Thursday, September 3, 2015

On Sykes Farm

Two copies of the same photo have come down to us via Ida Rossow Hendrix. Handwritten notes on one of them identify the scene as "on Sykes Farm."

(Click on images to enlarge)
Images courtesy of the Hobart Historical Society and Tom Rainford.


We have no date for this photo, nor can I judge by anything in the photo, since I can't really see any fashions, and people around here continued to use horses for transportation into the 1930s and even later.

We know who Herman Rossow was, but Betty Koepke is a mystery to me.

From what we can see of the house in the background, it does look like the house on the Sykes farm we've identified, but as I've mentioned, there were several Sykes farms. However, the Rossows had a connection with the Wm. Sykes farm southwest of Hobart (which sounds like the one we've identified) through Harve F. Carey, who rented and occupied it for several years until the late winter of 1906.* Harve was the son of William H. Carey, the second husband of Augusta Stolp Rossow Carey, mother of Herman Rossow, and Ida Rossow Hendrix.

If the Rossows or the Koepkes (whoever they were) ever had a more direct connection with the Sykes farm, I haven't found out about it yet.

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[9/30/2015 update] Betty Koepke has become just slightly less mysterious since I found this item in the "Local Drifts" of the Hobart Gazette of Jan. 23, 1903: "Miss Bettie Koepke, of Chicago, was a guest last week at the home of Mrs. H. Rossow." I'm guessing that "Mrs. H. Rossow" was Augusta Stolp Rossow, widow of Henry Rossow and soon-to-be second wife of William H. Carey. (In January 1903 Mr. Carey was not yet a widower.) So whoever Betty was, she lived in Chicago and was a friend of the Rossows. She may have been the Bettie Kopke who was recorded in the 1900 Census as a 14-year-old schoolgirl, a daughter of a widowed German immigrant, living on Milwaukee Avenue in Chicago.

From the "Local Drifts" of the January 9 Gazette:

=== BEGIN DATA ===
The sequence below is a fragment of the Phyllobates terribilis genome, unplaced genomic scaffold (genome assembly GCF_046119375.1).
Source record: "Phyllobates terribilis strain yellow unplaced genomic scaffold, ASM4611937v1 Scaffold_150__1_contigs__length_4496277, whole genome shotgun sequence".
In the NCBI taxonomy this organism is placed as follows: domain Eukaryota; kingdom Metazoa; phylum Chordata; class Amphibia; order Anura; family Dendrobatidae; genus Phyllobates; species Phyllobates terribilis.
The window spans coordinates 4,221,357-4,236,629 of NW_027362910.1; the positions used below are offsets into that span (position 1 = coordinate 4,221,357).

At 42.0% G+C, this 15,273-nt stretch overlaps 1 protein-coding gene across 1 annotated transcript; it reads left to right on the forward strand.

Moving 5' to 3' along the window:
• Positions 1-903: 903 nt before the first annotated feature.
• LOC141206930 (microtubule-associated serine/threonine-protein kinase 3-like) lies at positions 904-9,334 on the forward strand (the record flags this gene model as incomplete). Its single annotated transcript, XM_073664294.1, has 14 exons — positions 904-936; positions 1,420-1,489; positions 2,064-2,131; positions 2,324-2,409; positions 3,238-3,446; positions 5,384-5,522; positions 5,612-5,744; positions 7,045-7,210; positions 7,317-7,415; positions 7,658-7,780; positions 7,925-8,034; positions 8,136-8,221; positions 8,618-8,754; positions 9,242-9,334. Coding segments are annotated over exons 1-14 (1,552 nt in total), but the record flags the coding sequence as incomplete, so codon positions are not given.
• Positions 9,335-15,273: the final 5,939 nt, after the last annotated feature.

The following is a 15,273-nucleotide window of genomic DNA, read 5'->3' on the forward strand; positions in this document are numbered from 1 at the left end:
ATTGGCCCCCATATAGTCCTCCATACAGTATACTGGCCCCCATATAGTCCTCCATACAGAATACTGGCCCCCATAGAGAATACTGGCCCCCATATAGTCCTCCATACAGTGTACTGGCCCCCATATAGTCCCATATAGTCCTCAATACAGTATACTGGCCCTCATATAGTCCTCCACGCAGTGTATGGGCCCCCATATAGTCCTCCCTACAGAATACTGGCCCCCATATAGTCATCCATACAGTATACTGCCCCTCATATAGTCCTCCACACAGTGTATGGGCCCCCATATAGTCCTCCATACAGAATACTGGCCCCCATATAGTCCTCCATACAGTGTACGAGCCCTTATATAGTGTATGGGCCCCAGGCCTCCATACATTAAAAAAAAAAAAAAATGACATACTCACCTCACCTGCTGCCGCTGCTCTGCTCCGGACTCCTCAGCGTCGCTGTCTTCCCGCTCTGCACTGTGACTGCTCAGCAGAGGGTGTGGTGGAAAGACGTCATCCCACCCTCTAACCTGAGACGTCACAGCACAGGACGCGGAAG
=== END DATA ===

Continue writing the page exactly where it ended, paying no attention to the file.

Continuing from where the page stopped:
Wm. Sykes will have his public sale on Thursday of next week Jan. 15th, at his farm about three and a half miles southwest of Hobart, which is now under the management of his brother Henry. It will be one of the largest sales ever conducted in these parts. Besides farming implements, grain, some household furniture and several head of horses he will offer for sale some high grade Polled Durham cattle and many head of swine of the Victoria breed. He will give a credit of one year on all sums over $5.00. L.E. Fehlman will cry the sale.
It appears that Betty Koepke's visit coincided with the public sale on the Sykes farm, which, by the way, "was attended by over 500 people …. The weather was very pleasant and many stock buyers from distant points were present" ("Local Drifts," Hobart Gazette 23 Jan. 1903).

If Herman drove his mother and her friend Betty over to that public sale, and someone happened to take a photo of the two young people with their team and wagon, the only thing I would find surprising is that none of the other 497 people who attended were visible in the background.

Toward the end of January 1903, Harve Carey moved onto the Sykes farm, having leased it for several years ("Local Drifts," Hobart Gazette 30 Jan. 1903).

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[10/23/2015 update] Betty Koepke paid another visit to her friend the following autumn, as reported in the "General News Items" in the Hobart Gazette of Nov. 13, 1903:
Miss Helen and Betty Koepke and Messrs. Lou and Herman Rossow and Wm. Scholtz, of Chicago, visited over Sunday [Nov. 8] at the home of W.H. Carey, near Wheeler.
This provides an even more likely occasion for the photo above to have been taken: it would explain why no one else was visible in the background, and why Betty might be visiting a farm rented by Harve Carey — by then her friend Augusta was Mrs. Wm. Carey, Harve's stepmother. And this time, we know for sure that Herman Rossow was visiting as well.

Along with Betty (the newspaper tells us) came Helen Koepke, which supports the theory that the Bettie Kopke mentioned in my previous update is our girl, since the 1900 Census records that Bettie had a 16-year-old sister named Helene.

*A son was born to Harve and Kate Carey on that farm in 1903 ("Local Drifts," Hobart Gazette 6 Nov. 1903). An untitled social column in the Hobart Gazette of January 5, 1906, included an item advertising a public sale by H.F. Carey "on the Wm. Sykes farm southwest of Hobart." Late in February, Harve moved to the "Elmer Wolf homestead," which he had purchased, and the Charles Chester family moved to the Sykes farm ("General News Items," Hobart Gazette 2 March 1906).


Unknown said...

There's a Maria Elizabeth Koepke (1864-1857) born in Pulaski County, Indiana -- though by 1900 she was living in Minnesota.

Ainsworthiana said...

Maybe she came down from Minnesota for a visit!